Satellite images from NASA show that over the last 14 years, one of the world's largest inland bodies of water, the Aral Sea in Central Asia, has almost completely dried up and disappeared.
The Aral Sea -- once the fourth-largest lake in the world -- has been shrinking since the 1960s, when the Soviet Union began diverting its waters to irrigate surrounding areas and transform the deserts of Kazakhstan, Uzbekisan and Turkmenistan into crop land.
The changes are dramatically documented in a series of images from the Moderate Resolution Imaging Spectroradiometer (MODIS) on NASA's Terra satellite.
By 2000, when this sequence of satellite photos begins, a large portion of the sea had already been drained. Instead of a single large body of water, there were now two smaller ones: the Northern and Southern Aral Seas. The Southern Aral Sea shrunk further into two lobes connected by narrow channels at the top and bottom.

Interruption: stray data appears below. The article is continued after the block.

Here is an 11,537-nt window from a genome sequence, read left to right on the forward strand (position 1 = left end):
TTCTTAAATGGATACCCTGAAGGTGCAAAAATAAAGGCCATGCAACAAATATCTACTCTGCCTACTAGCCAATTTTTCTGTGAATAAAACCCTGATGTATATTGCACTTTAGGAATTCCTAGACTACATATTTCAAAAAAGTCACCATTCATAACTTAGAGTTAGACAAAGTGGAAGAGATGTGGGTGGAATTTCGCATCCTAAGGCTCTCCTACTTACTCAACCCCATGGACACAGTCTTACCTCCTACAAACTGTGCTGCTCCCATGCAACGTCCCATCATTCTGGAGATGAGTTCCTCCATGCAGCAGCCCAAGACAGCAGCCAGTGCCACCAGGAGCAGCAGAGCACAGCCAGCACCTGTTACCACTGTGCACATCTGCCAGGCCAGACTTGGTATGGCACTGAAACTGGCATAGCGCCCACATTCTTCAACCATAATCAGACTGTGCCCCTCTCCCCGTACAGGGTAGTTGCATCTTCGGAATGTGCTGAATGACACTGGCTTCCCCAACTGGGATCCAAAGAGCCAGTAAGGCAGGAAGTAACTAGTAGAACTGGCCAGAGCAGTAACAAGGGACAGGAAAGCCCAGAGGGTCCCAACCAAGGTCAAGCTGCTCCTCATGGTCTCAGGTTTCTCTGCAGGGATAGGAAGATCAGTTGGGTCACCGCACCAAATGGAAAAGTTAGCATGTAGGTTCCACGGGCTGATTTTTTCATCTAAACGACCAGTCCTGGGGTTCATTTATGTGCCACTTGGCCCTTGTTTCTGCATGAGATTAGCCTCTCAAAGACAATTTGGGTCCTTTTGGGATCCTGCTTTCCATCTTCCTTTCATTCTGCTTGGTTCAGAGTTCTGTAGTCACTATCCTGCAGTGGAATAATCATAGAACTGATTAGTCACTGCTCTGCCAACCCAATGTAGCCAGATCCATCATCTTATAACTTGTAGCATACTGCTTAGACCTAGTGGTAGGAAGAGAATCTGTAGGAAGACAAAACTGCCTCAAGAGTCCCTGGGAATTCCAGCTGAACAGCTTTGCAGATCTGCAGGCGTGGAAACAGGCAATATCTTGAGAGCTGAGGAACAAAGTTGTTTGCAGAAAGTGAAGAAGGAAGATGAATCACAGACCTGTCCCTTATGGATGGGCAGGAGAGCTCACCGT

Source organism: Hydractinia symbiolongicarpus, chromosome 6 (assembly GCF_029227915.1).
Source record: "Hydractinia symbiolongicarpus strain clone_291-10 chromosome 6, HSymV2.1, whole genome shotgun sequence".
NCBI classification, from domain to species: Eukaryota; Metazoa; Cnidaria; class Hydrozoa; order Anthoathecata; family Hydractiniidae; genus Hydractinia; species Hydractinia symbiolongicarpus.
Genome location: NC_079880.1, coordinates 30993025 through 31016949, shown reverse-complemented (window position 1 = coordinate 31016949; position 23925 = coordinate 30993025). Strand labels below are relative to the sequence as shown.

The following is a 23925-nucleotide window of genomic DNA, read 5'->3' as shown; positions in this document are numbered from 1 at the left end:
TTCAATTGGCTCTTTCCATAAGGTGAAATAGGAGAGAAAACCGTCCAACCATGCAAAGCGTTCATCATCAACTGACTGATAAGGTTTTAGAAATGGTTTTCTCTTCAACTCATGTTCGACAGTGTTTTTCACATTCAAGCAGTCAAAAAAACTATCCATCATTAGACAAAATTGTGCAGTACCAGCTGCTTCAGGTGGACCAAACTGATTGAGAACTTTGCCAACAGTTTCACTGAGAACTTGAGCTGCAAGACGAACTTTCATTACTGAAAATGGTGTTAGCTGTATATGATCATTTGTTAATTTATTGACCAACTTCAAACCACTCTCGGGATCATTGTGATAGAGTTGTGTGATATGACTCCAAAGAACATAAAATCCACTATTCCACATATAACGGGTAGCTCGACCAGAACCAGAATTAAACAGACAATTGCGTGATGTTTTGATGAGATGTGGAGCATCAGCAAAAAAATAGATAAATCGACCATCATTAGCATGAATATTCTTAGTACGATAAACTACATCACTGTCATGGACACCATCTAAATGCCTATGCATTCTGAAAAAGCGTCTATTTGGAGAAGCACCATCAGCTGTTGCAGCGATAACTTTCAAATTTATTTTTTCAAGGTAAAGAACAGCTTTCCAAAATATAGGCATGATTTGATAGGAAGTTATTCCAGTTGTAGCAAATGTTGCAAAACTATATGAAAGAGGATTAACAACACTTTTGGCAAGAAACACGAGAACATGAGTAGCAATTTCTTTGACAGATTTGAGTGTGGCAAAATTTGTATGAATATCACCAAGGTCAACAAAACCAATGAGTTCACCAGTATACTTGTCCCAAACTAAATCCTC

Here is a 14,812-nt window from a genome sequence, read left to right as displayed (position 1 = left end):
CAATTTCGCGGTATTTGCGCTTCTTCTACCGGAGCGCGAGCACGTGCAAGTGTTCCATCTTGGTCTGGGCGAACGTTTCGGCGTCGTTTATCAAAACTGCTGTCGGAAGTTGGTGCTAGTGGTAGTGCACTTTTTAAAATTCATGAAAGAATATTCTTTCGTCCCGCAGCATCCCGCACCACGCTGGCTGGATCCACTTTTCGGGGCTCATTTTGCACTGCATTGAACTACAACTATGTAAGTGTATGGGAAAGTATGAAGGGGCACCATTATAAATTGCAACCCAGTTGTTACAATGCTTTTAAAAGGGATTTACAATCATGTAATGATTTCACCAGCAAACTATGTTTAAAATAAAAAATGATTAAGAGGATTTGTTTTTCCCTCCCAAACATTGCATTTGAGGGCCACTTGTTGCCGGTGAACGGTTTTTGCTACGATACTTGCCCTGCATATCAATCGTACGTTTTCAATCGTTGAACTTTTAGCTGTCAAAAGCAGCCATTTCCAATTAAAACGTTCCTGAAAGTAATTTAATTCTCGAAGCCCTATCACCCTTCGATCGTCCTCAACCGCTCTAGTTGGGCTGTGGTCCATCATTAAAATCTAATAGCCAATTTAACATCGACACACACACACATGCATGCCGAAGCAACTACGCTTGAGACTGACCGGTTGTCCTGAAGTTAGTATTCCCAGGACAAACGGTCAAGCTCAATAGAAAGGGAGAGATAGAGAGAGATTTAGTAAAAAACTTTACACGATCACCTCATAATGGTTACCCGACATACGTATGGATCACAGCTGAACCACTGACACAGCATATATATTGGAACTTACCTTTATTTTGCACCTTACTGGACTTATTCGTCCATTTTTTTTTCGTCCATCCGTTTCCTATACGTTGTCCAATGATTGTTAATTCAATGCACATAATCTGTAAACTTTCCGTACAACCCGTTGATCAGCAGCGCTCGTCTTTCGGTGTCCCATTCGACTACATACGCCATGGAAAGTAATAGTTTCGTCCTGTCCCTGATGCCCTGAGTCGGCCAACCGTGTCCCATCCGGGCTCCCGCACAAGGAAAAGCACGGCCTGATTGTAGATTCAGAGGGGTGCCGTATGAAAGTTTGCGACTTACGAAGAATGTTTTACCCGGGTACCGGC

In ensuing years, the lobes get smaller and smaller. A drought from 2005 to 2009 accelerated the changes, NASA says. Also in 2005, Kazakhstan completed a dam project aimed at shoring up water supplies in the Northern Aral Sea at the expense of the southern portion. The most recent photo, from August 2014, shows just a thin sliver of water remaining on its western edge.
The loss of the once-great body of water has devastated the fishing communities that used to flourish along its banks. The sea's disappearance left behind dry, salty sand and dust, which have degraded nearby farmland and caused respiratory illness in local residents. According to NASA, the loss of the water's moderating influence has also led to more extreme temperatures in the region, making winters colder and summers hotter and drier.